Allocating capital or investment is one of the key ways to build for the future.

If I were revamping an animal park or zoo currently in crisis I would step back and see what it will look like in 10 years time. If in 10 years time we have 5 times as many customers, where will they park, eat and wash?

Will there be a clock or a statue or a pond to operate as a central theme and meeting point? What are the implications of that for toilets, food outlets etc.? Where will the toilet blocks, snack concessions, cafeteria, souvenir shop be? Where will the paths and roads have to be? What animals will be where?

You work backwards from the future to help you decide now whether to repair a building or demolish it or change its use. You might decide to install bigger drains than the current job requires or when building roads and footpaths prepare tunnels through which electricity and gas and water lines will later run. Try to avoid having water and electricity in the same tunnel.

If you are to succeed as a manager you must have two sets of plans. One is for the organisation or department for which you are responsible. The other is for you personally. Both are important.

The plans for the organisation or department are fairly obvious. They are qualitative as well as quantitative. Profit, percentage increases in turnover, increases in spend per visit, are quantitative. You can even measure the average length of duration of visit.

The qualitative side, how much did people enjoy the experience of using your premises or using your product, is harder to measure. That may well turn on their expectations – did you surpass their expectations or not live up to them?

Look at similar organisations. What is their turnover per employee? What is the ratio of customer facing staff to back room people? On which aspects of their operation do they make most money?  They may not be right. Your organisation may have it right. National averages can be misleading – but they are a starting point. If you do not compare with others, you are missing a perspective. What are other companies doing better?  

It is unlikely that you will spend the rest of your working life in this job with this employer. At a time of your choosing, or perhaps not of your choosing, you will need to apply for another job. What have you achieved?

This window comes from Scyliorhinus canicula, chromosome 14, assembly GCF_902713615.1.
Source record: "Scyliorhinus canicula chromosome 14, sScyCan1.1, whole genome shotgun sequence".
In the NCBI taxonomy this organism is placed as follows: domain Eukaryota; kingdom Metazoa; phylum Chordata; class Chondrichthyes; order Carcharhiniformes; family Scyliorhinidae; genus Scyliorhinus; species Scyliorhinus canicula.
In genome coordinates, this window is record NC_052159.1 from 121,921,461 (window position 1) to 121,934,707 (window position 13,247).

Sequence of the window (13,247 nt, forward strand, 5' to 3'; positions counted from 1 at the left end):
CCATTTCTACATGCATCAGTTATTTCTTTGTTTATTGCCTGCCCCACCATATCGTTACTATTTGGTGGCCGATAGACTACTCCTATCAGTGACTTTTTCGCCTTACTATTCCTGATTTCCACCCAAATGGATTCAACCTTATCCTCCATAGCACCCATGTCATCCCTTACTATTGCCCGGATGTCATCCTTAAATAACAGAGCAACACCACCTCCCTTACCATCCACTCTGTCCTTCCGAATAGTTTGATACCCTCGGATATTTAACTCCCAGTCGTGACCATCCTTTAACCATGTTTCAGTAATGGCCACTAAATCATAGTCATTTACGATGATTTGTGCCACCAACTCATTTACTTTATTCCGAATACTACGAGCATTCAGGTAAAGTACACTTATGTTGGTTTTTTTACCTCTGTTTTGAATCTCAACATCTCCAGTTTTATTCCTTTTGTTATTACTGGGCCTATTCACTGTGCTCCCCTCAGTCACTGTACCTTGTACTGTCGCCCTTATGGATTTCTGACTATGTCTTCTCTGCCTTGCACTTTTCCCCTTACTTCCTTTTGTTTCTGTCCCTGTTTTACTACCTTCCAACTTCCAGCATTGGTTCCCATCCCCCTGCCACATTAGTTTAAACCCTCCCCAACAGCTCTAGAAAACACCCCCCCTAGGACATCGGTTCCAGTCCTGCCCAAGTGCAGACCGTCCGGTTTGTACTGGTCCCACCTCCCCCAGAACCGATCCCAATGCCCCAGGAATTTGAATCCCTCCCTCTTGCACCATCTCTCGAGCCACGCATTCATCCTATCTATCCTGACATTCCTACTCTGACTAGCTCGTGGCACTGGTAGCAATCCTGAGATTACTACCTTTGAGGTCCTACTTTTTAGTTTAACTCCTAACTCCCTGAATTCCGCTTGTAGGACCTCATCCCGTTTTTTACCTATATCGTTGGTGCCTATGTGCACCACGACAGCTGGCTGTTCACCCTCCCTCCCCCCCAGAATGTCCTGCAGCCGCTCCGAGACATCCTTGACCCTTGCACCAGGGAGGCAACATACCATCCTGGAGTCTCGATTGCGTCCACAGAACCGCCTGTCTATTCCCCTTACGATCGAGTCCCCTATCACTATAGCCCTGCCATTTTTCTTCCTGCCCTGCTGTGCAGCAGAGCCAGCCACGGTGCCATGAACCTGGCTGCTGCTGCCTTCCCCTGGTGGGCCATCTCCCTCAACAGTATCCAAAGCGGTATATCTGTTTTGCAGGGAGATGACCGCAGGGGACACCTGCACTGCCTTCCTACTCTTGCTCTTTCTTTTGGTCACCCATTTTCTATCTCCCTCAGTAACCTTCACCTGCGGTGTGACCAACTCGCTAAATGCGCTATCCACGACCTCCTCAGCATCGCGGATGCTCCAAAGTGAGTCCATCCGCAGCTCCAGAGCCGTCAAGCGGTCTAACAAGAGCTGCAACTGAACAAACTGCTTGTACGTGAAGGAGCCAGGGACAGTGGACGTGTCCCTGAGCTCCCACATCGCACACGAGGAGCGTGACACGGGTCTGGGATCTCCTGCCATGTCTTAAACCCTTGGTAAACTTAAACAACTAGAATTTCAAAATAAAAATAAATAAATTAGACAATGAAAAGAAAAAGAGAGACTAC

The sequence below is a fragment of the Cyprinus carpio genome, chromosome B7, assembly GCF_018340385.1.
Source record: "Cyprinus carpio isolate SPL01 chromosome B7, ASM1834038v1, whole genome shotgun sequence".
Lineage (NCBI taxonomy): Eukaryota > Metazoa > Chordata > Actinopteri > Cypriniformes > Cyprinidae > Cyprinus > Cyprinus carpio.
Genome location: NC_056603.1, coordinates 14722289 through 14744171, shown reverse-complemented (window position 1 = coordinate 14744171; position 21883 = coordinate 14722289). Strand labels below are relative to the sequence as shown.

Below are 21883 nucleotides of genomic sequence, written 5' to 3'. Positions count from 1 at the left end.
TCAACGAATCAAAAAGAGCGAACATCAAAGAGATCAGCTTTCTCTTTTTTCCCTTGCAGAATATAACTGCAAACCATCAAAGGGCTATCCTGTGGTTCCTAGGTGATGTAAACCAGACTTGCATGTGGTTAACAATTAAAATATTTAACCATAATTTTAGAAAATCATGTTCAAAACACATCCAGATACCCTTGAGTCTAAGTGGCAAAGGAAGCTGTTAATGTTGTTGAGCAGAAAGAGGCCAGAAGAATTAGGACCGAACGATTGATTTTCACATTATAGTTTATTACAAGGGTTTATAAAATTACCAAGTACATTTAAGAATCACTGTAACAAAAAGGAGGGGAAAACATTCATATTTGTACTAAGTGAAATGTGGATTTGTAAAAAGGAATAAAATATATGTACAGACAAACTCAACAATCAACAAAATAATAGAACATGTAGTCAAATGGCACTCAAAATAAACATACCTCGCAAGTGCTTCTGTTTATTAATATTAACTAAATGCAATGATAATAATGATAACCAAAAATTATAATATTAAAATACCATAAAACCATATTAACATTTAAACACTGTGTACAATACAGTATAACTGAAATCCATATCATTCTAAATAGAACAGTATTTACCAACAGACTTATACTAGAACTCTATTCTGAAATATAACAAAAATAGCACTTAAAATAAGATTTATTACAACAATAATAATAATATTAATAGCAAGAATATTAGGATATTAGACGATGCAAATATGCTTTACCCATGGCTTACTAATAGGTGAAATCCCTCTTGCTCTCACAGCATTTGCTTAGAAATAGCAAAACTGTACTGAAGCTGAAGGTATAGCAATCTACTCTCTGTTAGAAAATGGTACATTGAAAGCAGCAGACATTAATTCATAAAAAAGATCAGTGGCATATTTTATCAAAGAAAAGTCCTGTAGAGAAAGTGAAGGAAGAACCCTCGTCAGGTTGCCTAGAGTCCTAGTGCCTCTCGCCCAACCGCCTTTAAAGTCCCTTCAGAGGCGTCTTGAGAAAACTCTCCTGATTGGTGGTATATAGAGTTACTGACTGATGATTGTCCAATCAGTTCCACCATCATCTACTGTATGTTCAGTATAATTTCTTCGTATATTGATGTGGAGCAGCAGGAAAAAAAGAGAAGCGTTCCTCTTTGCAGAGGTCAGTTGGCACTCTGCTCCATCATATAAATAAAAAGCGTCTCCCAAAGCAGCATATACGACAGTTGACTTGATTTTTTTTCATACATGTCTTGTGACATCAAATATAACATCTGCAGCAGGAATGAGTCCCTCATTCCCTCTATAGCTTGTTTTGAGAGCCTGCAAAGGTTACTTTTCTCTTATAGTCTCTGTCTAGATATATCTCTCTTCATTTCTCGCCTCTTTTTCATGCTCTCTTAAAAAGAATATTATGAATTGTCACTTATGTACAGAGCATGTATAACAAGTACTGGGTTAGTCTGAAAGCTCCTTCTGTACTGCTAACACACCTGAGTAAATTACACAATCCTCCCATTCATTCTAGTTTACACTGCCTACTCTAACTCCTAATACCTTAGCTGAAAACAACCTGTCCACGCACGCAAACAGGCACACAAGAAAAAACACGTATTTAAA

Your base line information is essential, updated by new statistical information. How does your organisation’s success rank against national averages? If you are starting from a low base, your relative success can be enormous. What have you learned? What additional qualifications or industry recognition have you achieved?  Use your job to begin networking. Plan what qualifications you will achieve because without a plan you will never make the time. If you really can’t get time off in the week think about distance learning.

Keep a duplicate set of your information off site in case your employment ends unexpectedly. You also need this information for pay negotiations and for operational analysis.

You can be sure the competitors are visiting your operation – so visit theirs and see what they do better. Why pay consultants when you can use your eyes? Build it into the budget and into your work schedule that you visit a competitor once a month.

It might be good manners to tell them you are coming. Over a cup of tea, you might pick up useful advice. You might establish friendly relations, which may mean you are offered equipment they are upgrading or animals they no longer have space for.

Send your employees to look at their opposite numbers in well run establishments – they will see and learn things that you missed.

Keep a diary – off site.  This is not your work appointments diary or a bitching diary but a reflective diary in which you record your learning and reflect on good and bad experiences. It will be more useful 10 years from now than it is today, but maintain it.

The diary is potentially defamatory, probably incriminating, and certainly embarrassing SO KEEP IT OFF SITE.

The responsibility of a manager is to manage, not just to administer.

What are the criteria for success?

You may be lucky and have a boss who is only interested in profit. This is a measurable and relatively objective target which you achieve or you don’t.

Amazingly often you have a boss who seems more interested in

  • the size of the department – to get himself a pay rise
  • the reputation of the department within the organisation
  • the reputation of the organisation in the town
  • the reputation of the organisation in its industry
  • PR photo opportunities for himself
  • the departmental 5 a side football team
  • an easy life
  • not making waves
  • not being shown up

What does the boss really want? The problem with most of the criteria above is that they are not measurable, so whether you have achieved them depends on your boss’s perception rather than on reality. You can control reality but you cannot govern your boss‘s moods.

Try to negotiate with your boss measurable criteria, and record them by sending him a memo or email. Now frame them and pin them to your wall. Make sure your team know what your measurable criteria are.

Then give the boss monthly or quarterly written reports on how you are doing, so he does not have to ask.

Try to limit your boss to a maximum of three measurable targets. That discussion will help you to understand your boss’s priorities. Some organisations have 20 “targets”, but when you look at them most of them are not measurable.

Sometimes you can negotiate a target band “increase profit by 15%-25%” – so if you hit the target range that is fine, and if you surpass it then your achievement stands out.

In a good organisation, you will be set targets for your section and for you as an individual.

“Increase production of widgets to 10,000 a month without extra staff or overtime”

“Reduce staff turnover – but we don’t mind losing Sid Sue and Jack”

“Obtain the XYZ qualification in your first year”

“Gain ISO 9000 and Investors In People within 3 years”

“Increase sales by 20% each year”